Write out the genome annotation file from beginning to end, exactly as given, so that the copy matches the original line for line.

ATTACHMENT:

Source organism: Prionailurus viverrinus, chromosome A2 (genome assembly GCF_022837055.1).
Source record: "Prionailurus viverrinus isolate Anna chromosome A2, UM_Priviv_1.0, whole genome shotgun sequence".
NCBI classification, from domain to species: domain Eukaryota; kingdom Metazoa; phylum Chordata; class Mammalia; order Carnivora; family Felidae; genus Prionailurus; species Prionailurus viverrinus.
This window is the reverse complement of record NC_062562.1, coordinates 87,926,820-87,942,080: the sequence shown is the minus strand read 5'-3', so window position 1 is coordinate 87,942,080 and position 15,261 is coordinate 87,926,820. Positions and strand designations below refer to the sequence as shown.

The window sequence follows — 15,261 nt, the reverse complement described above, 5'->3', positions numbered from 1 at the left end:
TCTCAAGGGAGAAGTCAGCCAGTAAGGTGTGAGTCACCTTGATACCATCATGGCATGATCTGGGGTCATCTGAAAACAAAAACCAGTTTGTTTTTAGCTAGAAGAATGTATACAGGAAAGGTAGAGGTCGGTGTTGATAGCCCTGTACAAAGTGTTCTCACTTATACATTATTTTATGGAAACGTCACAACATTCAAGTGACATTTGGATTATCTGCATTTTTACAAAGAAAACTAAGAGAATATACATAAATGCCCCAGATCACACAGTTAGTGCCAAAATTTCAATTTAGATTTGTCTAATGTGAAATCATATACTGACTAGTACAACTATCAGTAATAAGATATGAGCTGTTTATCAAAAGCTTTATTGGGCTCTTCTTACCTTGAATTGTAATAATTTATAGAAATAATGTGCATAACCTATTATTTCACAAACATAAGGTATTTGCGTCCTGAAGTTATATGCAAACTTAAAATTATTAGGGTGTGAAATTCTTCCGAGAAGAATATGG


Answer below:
Source organism: Prionailurus viverrinus, chromosome A2 (genome assembly GCF_022837055.1).
Source record: "Prionailurus viverrinus isolate Anna chromosome A2, UM_Priviv_1.0, whole genome shotgun sequence".
NCBI classification, from domain to species: domain Eukaryota; kingdom Metazoa; phylum Chordata; class Mammalia; order Carnivora; family Felidae; genus Prionailurus; species Prionailurus viverrinus.
This window is the reverse complement of record NC_062562.1, coordinates 87,926,820-87,942,080: the sequence shown is the minus strand read 5'-3', so window position 1 is coordinate 87,942,080 and position 15,261 is coordinate 87,926,820. Positions and strand designations below refer to the sequence as shown.

The window sequence follows — 15,261 nt, the reverse complement described above, 5'->3', positions numbered from 1 at the left end:
TCTCAAGGGAGAAGTCAGCCAGTAAGGTGTGAGTCACCTTGATACCATCATGGCATGATCTGGGGTCATCTGAAAACAAAAACCAGTTTGTTTTTAGCTAGAAGAATGTATACAGGAAAGGTAGAGGTCGGTGTTGATAGCCCTGTACAAAGTGTTCTCACTTATACATTATTTTATGGAAACGTCACAACATTCAAGTGACATTTGGATTATCTGCATTTTTACAAAGAAAACTAAGAGAATATACATAAATGCCCCAGATCACACAGTTAGTGCCAAAATTTCAATTTAGATTTGTCTAATGTGAAATCATATACTGACTAGTACAACTATCAGTAATAAGATATGAGCTGTTTATCAAAAGCTTTATTGGGCTCTTCTTACCTTGAATTGTAATAATTTATAGAAATAATGTGCATAACCTATTATTTCACAAACATAAGGTATTTGCGTCCTGAAGTTATATGCAAACTTAAAATTATTAGGGTGTGAAATTCTTCCGAGAAGAATATGG